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Home brew oven on an oak base - Warwickshire UK

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  • #16
    I checked on the oven this evening, glad I did as it was ready to remove the form and sand but still green enough to blend in the worst of the voids/ripples.

    I had not realised quite how much sand and bricks it took to build the sandcastle. I used a 800mm circle of DPM to mark out the base when I built the sand castle, this worked really well to keep the base clean and dry.

    There were a few ripples in the casting where it slumped, and voids where it did not quite mould together, a little fresh mix seemed to blend in quite nicely to smooth these out, hopefully once set it will hold.
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    • #17
      Not sure how fine your homebrew sand is, but it does help to sieve out any course sand from the mix, which makes it easier to fill fine voids. Mix to a peanut butter consistency and force it as hard as you can into the voids.

      Hold the moisture in the casting for at least 7 days. (see accompanying link) to enhance its strength.

      https://www.ccaa.com.au/documents/Li...2006Curing.pdf
      Last edited by david s; 04-10-2022, 03:58 PM.
      Kindled with zeal and fired with passion.

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      • #18
        With a start made on the dome I am looking forwards to the next stages, I was about to buy the vermiculite/pearliete to layer on top of the ceramic blanket but I have found a few different grades available:

        pearlite 1-6mm, 3-8mm
        vermiculite 2-6mm, 1-12mm

        which grades work best for this part? I guess larger grade will leave more insulating air gaps but may be harder to work with?

        Is 100l of each enough to cover the dome and gallery?

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        • #19
          You will need to cast the flue gallery before proceeding to the insulation layers.
          You are correct about the courser grades being more difficult to apply. This is also exacerbated if using a leaner mix. Unfortunately the finer the grade the more water that is required for the mix, the excess after hydration needs to be eliminated. Because a range of grain sizes makes a better mix, I compromise and use a medium grade perlite and a fine grade vermiculite mixed 50/50 with 1 part cement to 10 parts of the insulating aggregate and a handful of powdered clay for every litre of cement added. The clay makes the mix more workable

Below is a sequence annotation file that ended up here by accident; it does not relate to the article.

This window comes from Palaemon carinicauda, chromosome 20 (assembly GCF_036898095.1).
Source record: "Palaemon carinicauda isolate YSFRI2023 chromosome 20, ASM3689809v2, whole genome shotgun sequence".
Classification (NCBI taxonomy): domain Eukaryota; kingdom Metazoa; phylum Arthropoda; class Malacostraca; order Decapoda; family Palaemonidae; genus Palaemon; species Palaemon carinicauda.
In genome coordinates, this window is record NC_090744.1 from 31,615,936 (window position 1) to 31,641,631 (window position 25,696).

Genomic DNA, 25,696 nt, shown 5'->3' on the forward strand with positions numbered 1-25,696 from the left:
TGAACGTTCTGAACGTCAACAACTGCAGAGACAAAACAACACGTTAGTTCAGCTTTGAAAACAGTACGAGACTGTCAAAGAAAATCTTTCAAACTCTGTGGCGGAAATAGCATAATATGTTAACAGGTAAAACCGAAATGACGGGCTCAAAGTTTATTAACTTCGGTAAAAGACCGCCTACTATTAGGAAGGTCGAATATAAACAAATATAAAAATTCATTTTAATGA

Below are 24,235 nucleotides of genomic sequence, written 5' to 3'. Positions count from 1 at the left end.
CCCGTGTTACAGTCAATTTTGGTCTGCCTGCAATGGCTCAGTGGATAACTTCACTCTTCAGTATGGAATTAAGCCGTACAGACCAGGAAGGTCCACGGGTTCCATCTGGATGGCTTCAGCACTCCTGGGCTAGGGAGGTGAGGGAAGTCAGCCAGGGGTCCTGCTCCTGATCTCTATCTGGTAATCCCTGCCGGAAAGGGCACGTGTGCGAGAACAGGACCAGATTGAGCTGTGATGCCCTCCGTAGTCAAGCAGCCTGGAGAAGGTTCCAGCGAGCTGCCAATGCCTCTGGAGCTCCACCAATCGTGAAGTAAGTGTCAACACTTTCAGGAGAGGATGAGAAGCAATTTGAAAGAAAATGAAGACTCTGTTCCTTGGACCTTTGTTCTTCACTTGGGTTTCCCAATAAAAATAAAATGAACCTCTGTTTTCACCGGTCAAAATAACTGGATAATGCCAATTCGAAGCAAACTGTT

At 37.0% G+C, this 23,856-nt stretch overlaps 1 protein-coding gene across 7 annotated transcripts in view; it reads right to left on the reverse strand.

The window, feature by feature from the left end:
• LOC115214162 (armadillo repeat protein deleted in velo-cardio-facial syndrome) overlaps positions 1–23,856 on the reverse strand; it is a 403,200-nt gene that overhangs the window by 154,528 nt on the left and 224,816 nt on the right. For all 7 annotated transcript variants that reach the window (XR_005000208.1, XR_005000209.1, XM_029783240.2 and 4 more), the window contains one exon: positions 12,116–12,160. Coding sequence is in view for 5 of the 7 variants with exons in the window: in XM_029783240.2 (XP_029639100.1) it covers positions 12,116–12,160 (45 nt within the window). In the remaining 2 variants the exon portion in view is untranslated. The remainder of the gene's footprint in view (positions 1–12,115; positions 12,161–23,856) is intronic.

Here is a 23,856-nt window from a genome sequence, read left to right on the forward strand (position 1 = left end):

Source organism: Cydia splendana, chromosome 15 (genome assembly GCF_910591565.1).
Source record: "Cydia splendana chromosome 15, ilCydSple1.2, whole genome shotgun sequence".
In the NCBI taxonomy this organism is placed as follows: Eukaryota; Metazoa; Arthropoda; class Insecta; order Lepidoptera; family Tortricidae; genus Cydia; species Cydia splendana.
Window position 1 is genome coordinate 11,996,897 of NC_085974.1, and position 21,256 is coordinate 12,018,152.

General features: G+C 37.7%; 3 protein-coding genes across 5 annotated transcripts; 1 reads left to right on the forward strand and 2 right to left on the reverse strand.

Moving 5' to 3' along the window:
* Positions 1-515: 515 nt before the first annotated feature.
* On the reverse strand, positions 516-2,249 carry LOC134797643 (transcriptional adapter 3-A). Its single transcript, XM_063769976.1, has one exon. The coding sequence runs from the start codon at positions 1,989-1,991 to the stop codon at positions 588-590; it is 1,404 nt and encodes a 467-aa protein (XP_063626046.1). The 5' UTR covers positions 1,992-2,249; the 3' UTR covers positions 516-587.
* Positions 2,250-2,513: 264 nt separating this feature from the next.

The ingredients I use in the 10:1 mix requires 4.2 parts of water by volume. If you mix the dry ingredients in a barrow and add the water slowly it should just pool at the bottom of the barrow after folding in gently. Do not use a mixer as it abrades and degrades the grains a as well as sticking like crazy to the mixer sides and blades. After a couple of minutes the perlite and vermiculite should have absorbed the excess water. Too much water will just wash the cement off the grains, so be careful.
          A 100L bag of each should be plenty, but it depends on how many layers of blanket you apply. Any excess can be used in the garden, great for moisture retention. I use it to add to my compost if it's looking a bit wet. Work out the volume required using 4/3 x pi x r3, and make up batches of around 20L at a time.

          Make sure you wear gloves or you’ll regret it.

          Here's a link to a gallery and arch repair I did, which details the build of a nice shallow gallery that produces excellent smoke flow and extraction.
          Start here
          https://community.fornobravo.com/for...723#post435723
          Last edited by david s; 04-12-2022, 12:33 PM.